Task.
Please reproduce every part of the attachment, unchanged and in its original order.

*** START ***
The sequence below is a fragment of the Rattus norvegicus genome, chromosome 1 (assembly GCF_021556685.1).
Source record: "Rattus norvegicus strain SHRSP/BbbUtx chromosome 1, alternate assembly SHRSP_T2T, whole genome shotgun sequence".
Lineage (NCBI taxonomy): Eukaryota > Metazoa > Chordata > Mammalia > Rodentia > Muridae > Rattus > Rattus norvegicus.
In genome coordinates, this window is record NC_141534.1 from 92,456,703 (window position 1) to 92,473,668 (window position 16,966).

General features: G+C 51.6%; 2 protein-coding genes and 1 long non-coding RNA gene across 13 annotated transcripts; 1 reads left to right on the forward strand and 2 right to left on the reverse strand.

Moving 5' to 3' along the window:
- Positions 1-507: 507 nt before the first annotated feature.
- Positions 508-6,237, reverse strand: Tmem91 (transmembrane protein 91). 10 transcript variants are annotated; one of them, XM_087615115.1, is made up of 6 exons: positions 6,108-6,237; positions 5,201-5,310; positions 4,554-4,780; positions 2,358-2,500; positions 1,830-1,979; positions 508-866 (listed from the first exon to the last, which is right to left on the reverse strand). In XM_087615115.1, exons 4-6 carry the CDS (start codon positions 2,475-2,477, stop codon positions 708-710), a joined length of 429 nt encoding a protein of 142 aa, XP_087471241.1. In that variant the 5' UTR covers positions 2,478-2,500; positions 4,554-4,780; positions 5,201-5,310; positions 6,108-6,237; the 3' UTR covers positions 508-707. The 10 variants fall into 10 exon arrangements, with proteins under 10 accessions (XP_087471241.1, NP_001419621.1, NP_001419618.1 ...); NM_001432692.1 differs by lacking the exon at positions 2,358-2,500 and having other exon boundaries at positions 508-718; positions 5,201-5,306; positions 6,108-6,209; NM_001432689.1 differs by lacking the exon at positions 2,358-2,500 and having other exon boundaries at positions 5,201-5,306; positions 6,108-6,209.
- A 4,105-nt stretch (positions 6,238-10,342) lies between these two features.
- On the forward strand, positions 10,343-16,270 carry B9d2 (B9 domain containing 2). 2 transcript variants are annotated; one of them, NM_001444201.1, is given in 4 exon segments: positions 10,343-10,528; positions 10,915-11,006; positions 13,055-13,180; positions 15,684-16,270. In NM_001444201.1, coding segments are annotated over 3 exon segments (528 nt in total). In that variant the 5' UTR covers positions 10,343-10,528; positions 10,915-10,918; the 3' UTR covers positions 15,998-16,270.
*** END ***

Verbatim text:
The sequence below is a fragment of the Rattus norvegicus genome, chromosome 1 (assembly GCF_021556685.1).
Source record: "Rattus norvegicus strain SHRSP/BbbUtx chromosome 1, alternate assembly SHRSP_T2T, whole genome shotgun sequence".
Lineage (NCBI taxonomy): Eukaryota > Metazoa > Chordata > Mammalia > Rodentia > Muridae > Rattus > Rattus norvegicus.
In genome coordinates, this window is record NC_141534.1 from 92,456,703 (window position 1) to 92,473,668 (window position 16,966).

General features: G+C 51.6%; 2 protein-coding genes and 1 long non-coding RNA gene across 13 annotated transcripts; 1 reads left to right on the forward strand and 2 right to left on the reverse strand.

Moving 5' to 3' along the window:
- Positions 1-507: 507 nt before the first annotated feature.
- Positions 508-6,237, reverse strand: Tmem91 (transmembrane protein 91). 10 transcript variants are annotated; one of them, XM_087615115.1, is made up of 6 exons: positions 6,108-6,237; positions 5,201-5,310; positions 4,554-4,780; positions 2,358-2,500; positions 1,830-1,979; positions 508-866 (listed from the first exon to the last, which is right to left on the reverse strand). In XM_087615115.1, exons 4-6 carry the CDS (start codon positions 2,475-2,477, stop codon positions 708-710), a joined length of 429 nt encoding a protein of 142 aa, XP_087471241.1. In that variant the 5' UTR covers positions 2,478-2,500; positions 4,554-4,780; positions 5,201-5,310; positions 6,108-6,237; the 3' UTR covers positions 508-707. The 10 variants fall into 10 exon arrangements, with proteins under 10 accessions (XP_087471241.1, NP_001419621.1, NP_001419618.1 ...); NM_001432692.1 differs by lacking the exon at positions 2,358-2,500 and having other exon boundaries at positions 508-718; positions 5,201-5,306; positions 6,108-6,209; NM_001432689.1 differs by lacking the exon at positions 2,358-2,500 and having other exon boundaries at positions 5,201-5,306; positions 6,108-6,209.
- A 4,105-nt stretch (positions 6,238-10,342) lies between these two features.
- On the forward strand, positions 10,343-16,270 carry B9d2 (B9 domain containing 2). 2 transcript variants are annotated; one of them, NM_001444201.1, is given in 4 exon segments: positions 10,343-10,528; positions 10,915-11,006; positions 13,055-13,180; positions 15,684-16,270. In NM_001444201.1, coding segments are annotated over 3 exon segments (528 nt in total). In that variant the 5' UTR covers positions 10,343-10,528; positions 10,915-10,918; the 3' UTR covers positions 15,998-16,270.